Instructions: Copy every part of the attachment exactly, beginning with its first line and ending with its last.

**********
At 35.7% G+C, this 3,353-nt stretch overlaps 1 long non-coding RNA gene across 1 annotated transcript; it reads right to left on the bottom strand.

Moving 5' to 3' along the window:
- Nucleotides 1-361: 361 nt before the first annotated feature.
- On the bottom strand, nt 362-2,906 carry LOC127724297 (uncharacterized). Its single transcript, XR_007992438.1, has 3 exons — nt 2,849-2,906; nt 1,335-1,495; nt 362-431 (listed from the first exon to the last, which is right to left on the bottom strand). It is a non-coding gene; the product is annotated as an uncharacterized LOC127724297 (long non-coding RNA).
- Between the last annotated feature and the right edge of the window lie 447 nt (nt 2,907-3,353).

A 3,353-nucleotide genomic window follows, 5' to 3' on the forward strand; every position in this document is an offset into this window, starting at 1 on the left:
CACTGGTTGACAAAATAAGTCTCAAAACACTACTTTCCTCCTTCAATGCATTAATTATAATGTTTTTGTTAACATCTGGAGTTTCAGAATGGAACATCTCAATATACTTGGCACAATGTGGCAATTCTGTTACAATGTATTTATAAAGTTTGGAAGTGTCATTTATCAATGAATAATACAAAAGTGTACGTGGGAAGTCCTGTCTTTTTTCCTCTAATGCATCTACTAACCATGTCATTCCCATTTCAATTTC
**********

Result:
At 35.7% G+C, this 3,353-nt stretch overlaps 1 long non-coding RNA gene across 1 annotated transcript; it reads right to left on the bottom strand.

Moving 5' to 3' along the window:
- Nucleotides 1-361: 361 nt before the first annotated feature.
- On the bottom strand, nt 362-2,906 carry LOC127724297 (uncharacterized). Its single transcript, XR_007992438.1, has 3 exons — nt 2,849-2,906; nt 1,335-1,495; nt 362-431 (listed from the first exon to the last, which is right to left on the bottom strand). It is a non-coding gene; the product is annotated as an uncharacterized LOC127724297 (long non-coding RNA).
- Between the last annotated feature and the right edge of the window lie 447 nt (nt 2,907-3,353).

A 3,353-nucleotide genomic window follows, 5' to 3' on the forward strand; every position in this document is an offset into this window, starting at 1 on the left:
CACTGGTTGACAAAATAAGTCTCAAAACACTACTTTCCTCCTTCAATGCATTAATTATAATGTTTTTGTTAACATCTGGAGTTTCAGAATGGAACATCTCAATATACTTGGCACAATGTGGCAATTCTGTTACAATGTATTTATAAAGTTTGGAAGTGTCATTTATCAATGAATAATACAAAAGTGTACGTGGGAAGTCCTGTCTTTTTTCCTCTAATGCATCTACTAACCATGTCATTCCCATTTCAATTTC